Raleigh, N.C. — A federal judge has rejected challenges to how North Carolina lawmakers redrew the maps for Wake County school board and county commissioners races.
"In sum, plaintiffs have failed to prove that either the 2013 Wake County School Board Plan or the 2015 Wake County Commissioners Plan violates the one person one vote requirement in the United States and North Carolina constitutions," U.S. District Judge James Dever wrote at the end of a 108-page order he signed Friday. "Plaintiffs also have failed to prove that the 2015 General Assembly racially gerrymandered District 4 in the 2015 Wake County Commissioners Plan."
The challenge to the districts was brought by the Raleigh Wake Citizens Association, an organization that promotes the interest of black voters in Wake County, as well as individual plaintiffs.
"We are reviewing the ruling with our clients. We’ll have an announcement regarding the appeal soon," said Anita Earls, a lawyer for the RWCA.
In court, they argued that the new maps illegally packed black voters into one of the districts. They also asserted that the districts were drawn in such a way to impermissibly cut down the voting strength of Democratic voters.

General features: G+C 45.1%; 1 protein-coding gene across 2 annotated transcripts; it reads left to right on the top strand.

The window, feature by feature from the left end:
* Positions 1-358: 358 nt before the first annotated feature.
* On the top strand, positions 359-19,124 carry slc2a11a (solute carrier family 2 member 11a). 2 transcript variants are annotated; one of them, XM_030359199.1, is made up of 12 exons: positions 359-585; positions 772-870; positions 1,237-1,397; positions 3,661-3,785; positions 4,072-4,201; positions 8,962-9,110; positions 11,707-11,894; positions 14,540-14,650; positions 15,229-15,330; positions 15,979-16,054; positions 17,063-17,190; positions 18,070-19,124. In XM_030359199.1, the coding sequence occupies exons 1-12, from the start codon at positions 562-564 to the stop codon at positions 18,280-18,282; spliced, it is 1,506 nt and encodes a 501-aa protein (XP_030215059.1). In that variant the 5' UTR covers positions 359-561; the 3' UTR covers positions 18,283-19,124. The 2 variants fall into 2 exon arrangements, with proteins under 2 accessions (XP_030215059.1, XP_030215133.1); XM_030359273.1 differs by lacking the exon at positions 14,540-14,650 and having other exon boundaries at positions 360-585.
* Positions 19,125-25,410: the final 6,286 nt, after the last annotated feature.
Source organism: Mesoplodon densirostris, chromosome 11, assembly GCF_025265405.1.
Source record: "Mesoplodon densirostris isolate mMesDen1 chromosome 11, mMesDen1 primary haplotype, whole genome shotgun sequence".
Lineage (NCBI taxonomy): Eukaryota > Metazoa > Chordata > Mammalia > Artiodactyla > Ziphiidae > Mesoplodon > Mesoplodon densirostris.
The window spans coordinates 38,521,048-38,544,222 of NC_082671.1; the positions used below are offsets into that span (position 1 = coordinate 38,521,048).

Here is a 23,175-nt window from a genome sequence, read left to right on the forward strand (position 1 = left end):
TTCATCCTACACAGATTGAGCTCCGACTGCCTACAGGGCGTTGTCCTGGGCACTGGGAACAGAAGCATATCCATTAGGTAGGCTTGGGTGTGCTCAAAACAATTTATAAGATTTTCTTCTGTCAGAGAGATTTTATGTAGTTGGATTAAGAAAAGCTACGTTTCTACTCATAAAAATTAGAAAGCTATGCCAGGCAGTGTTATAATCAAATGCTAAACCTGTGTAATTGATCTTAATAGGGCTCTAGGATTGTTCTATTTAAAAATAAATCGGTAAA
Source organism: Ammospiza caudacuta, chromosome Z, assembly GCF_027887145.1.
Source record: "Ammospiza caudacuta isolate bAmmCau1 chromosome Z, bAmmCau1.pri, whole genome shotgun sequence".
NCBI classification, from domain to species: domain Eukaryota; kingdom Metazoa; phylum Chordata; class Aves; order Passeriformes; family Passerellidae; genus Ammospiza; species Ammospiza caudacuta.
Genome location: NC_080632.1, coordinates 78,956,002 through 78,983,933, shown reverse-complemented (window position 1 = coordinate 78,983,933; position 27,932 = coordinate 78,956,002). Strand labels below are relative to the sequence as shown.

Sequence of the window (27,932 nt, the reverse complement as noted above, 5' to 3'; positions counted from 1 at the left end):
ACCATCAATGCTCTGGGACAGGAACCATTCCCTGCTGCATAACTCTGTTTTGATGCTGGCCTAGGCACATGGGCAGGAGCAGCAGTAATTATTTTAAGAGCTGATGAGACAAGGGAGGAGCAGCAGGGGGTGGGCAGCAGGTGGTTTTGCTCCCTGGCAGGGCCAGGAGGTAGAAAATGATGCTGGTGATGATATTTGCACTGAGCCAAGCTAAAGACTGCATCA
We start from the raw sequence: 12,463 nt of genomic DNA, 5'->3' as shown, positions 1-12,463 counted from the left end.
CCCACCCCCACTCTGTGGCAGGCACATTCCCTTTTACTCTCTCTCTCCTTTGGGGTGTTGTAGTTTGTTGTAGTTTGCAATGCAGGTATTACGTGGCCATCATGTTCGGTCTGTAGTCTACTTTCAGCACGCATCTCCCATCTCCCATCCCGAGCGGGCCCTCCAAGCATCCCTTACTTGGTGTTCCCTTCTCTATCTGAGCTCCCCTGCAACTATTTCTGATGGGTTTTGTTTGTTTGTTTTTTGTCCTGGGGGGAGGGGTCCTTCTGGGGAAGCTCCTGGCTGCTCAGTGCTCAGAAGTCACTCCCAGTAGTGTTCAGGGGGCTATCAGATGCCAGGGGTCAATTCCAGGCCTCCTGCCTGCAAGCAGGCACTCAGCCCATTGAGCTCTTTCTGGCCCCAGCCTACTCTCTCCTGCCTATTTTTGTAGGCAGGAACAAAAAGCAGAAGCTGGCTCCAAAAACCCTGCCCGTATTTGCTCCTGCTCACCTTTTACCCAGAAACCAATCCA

Lawyers for the Wake County Board of Elections, which defended the plan in lieu of lawmakers, argued that legislators were allowed to draw maps for partisan advantage.
The Wake County Board of Education is a putatively nonpartisan group of elected officials who manage the school system. But clashes over school funding, neighborhood schools and other issues have lent school board races a distinctly partisan tinge in recent years. The legislative redraw came shortly after a majority backed by the Democratic Party turned several conservative Republicans out of office.
Then, in 2014, Democrats swept elections for Wake County Board of Commissioners seats. The following year, lawmakers voted to apply the new school board lines to the board of commissioners.
Opponents of the plan say the new lines are drawn to give Republicans a better chance of taking majorities on both the school board and Board of Commissioners. The new plan scraps a seven-seat system in favor of nine-member boards. Seven members would be elected in districts, while two would come from large regional districts – one centered on Raleigh and Cary and the other looping around the county's perimeter that takes in more rural areas and small towns.
The first elections in the new districts are scheduled to take place this year. Voters in District B, the rural regional district, will have a say in Republican and Democratic primaries for the Board of Commissioners on March 15.